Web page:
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Summary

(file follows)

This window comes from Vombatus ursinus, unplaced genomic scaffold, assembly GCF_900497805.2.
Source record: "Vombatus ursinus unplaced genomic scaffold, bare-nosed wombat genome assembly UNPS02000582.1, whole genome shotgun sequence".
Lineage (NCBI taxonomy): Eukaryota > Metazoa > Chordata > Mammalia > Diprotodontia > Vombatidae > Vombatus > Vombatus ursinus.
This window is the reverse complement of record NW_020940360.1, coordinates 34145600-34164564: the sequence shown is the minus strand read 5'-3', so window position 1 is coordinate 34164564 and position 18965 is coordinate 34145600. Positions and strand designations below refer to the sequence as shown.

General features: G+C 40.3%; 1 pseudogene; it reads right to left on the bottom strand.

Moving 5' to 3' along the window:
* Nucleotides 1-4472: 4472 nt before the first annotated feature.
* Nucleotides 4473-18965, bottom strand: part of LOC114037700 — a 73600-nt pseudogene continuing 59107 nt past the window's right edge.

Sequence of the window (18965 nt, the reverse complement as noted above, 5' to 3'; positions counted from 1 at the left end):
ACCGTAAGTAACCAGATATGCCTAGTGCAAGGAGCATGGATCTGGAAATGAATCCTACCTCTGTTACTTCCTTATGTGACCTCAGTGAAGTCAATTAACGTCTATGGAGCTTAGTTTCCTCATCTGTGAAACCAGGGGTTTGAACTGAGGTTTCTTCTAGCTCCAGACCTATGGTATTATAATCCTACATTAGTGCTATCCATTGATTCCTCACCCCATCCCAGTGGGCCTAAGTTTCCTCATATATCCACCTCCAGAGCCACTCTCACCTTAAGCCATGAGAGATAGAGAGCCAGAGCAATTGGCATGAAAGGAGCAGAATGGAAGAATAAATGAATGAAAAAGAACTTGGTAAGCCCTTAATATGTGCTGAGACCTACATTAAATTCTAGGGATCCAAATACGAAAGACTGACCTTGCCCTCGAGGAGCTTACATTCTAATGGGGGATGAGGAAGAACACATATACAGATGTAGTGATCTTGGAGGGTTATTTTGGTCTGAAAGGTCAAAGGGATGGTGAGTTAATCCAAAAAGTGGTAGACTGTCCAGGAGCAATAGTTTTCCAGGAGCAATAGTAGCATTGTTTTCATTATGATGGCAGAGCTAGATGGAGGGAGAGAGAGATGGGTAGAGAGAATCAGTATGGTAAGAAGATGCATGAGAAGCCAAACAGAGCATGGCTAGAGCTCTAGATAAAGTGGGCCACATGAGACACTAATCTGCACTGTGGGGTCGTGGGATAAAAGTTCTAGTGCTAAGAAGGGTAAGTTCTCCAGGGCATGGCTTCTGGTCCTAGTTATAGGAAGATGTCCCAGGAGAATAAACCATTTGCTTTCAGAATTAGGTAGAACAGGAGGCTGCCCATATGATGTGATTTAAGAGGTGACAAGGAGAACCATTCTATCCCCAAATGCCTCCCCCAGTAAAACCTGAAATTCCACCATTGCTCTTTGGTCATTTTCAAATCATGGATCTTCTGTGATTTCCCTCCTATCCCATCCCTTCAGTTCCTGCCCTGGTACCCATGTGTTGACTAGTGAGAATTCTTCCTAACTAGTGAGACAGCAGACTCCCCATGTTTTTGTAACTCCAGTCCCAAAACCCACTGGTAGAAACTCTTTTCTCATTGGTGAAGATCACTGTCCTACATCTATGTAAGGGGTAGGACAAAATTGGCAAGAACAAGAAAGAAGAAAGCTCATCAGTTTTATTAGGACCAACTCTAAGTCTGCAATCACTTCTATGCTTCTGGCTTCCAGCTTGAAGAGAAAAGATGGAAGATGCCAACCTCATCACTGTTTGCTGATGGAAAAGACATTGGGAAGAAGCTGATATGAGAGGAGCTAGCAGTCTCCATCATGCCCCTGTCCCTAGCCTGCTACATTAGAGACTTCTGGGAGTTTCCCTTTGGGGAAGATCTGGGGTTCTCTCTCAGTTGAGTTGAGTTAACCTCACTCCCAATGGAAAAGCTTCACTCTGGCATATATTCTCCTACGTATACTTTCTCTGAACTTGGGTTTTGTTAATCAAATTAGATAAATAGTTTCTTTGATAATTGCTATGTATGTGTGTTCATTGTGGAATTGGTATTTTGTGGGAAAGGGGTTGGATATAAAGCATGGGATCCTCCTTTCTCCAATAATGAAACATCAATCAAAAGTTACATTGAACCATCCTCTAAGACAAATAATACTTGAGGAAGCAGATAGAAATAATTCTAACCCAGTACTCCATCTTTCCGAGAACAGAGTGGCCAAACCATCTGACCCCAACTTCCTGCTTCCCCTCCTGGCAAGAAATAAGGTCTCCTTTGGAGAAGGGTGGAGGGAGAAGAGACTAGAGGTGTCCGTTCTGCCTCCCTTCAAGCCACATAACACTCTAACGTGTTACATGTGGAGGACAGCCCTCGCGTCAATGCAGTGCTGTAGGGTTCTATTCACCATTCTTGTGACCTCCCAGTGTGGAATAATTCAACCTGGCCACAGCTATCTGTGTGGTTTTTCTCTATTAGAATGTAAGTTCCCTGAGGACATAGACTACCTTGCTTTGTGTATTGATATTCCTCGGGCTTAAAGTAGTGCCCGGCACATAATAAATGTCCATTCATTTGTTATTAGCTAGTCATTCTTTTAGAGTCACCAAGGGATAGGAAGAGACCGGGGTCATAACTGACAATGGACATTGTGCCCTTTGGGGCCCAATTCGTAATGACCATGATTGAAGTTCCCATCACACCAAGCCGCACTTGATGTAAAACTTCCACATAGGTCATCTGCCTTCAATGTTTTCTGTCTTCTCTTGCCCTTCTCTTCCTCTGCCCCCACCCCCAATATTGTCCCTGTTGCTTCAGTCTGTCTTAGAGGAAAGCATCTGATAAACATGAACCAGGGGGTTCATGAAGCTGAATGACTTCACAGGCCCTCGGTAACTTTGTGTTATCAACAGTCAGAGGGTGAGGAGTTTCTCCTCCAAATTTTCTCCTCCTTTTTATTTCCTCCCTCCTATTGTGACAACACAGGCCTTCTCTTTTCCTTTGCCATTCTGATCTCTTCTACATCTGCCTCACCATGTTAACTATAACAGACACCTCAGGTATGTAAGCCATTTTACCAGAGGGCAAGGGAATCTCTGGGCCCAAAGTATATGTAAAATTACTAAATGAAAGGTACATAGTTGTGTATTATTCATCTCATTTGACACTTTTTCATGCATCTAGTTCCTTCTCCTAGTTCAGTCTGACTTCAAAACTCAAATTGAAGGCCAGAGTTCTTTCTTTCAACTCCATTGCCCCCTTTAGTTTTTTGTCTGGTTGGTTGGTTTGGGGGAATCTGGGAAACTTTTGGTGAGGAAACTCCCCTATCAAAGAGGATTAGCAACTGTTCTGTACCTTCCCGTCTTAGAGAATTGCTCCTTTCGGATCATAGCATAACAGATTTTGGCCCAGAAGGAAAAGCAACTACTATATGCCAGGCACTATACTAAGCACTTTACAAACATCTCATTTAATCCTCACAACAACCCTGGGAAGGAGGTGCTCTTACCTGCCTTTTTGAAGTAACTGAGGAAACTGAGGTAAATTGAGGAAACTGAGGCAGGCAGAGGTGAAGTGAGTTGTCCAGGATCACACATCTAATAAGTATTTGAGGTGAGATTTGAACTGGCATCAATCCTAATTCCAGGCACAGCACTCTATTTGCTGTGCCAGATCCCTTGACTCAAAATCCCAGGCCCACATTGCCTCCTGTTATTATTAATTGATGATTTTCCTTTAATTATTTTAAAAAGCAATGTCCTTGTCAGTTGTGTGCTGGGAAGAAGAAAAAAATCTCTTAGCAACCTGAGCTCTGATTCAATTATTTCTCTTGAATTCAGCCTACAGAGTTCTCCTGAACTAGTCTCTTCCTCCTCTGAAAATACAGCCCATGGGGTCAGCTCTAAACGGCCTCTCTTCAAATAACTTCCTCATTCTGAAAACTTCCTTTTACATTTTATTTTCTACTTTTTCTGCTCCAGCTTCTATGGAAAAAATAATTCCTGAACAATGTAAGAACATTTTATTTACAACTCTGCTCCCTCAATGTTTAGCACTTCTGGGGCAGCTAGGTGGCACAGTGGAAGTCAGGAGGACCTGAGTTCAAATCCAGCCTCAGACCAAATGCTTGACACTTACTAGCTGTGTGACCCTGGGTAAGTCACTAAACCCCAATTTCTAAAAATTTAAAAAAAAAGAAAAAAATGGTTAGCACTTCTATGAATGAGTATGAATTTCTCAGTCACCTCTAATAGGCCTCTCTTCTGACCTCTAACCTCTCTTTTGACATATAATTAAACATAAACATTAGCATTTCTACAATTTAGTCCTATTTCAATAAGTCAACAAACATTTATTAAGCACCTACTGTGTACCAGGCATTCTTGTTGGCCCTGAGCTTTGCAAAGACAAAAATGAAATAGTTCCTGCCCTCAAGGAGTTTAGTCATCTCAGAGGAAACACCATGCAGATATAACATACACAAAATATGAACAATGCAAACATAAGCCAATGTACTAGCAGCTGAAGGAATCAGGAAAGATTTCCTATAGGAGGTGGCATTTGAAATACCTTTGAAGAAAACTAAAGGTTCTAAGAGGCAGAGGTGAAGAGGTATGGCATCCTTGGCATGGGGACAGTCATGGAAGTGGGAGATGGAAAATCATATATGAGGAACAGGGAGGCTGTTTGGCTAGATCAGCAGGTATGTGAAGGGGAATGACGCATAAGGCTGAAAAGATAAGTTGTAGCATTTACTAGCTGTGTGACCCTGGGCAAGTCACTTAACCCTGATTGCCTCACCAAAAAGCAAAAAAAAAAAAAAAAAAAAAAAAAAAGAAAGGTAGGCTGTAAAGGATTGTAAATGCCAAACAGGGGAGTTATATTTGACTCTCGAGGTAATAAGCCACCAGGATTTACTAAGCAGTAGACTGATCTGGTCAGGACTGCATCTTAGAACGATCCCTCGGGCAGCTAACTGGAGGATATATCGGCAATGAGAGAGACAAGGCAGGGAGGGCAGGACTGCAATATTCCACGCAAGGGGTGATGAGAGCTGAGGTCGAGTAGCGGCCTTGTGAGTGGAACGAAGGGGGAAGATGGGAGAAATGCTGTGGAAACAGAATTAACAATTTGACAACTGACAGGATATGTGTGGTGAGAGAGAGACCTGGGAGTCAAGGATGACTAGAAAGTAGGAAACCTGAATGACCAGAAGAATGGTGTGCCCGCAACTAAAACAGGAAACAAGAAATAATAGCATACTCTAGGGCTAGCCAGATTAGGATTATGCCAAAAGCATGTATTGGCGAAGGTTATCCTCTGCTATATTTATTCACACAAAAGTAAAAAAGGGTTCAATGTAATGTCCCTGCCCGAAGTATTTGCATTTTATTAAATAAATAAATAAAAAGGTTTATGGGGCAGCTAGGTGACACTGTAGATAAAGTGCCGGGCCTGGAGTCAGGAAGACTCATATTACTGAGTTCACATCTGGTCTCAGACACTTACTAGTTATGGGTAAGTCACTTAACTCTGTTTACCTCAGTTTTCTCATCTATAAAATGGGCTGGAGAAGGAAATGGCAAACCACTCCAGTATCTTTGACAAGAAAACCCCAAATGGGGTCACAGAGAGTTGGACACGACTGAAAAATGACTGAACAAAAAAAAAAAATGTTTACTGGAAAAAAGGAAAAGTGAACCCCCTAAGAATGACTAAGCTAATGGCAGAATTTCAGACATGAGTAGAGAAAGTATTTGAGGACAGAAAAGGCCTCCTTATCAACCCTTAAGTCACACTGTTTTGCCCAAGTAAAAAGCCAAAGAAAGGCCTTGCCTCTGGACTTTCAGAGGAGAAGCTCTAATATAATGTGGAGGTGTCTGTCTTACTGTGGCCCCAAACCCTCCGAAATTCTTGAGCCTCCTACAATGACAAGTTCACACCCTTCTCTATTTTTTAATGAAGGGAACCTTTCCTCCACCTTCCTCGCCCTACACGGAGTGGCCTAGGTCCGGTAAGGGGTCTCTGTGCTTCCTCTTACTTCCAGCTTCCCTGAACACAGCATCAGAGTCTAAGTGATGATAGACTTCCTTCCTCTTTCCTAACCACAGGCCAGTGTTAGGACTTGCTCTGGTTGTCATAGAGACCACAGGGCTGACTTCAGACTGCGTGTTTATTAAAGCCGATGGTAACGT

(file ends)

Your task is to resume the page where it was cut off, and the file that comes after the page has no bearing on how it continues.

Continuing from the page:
Fungal secondary metabolites are important bioactive compounds but the conditions leading to expression of most of the putative secondary metabolism (SM) genes predicted by fungal genomics are unknown. Here we describe a novel mechanism involved in SM-gene regulation based on the finding that, in Aspergillus nidulans, mutants lacking components involved in heterochromatin formation show de-repression of genes involved in biosynthesis of sterigmatocystin (ST), penicillin and terrequinone A. During the active growth phase, the silent ST gene cluster is marked by histone H3 lysine 9 trimethylation and contains high levels of the heterochromatin protein-1 (HepA). Upon growth arrest and activation of SM, HepA and trimethylated H3K9 levels decrease concomitantly with increasing levels of acetylated histone H3. SM-specific chromatin modifications are restricted to genes located inside the ST cluster, and constitutive heterochromatic marks persist at loci immediately outside the cluster. LaeA, a global activator of SM clusters in fungi, counteracts the establishment of heterochromatic marks. Thus, one level of regulation of the A. nidulans ST cluster employs epigenetic control by H3K9 methylation and HepA binding to establish a repressive chromatin structure and LaeA is involved in reversal of this heterochromatic signature inside the cluster, but not in that of flanking genes.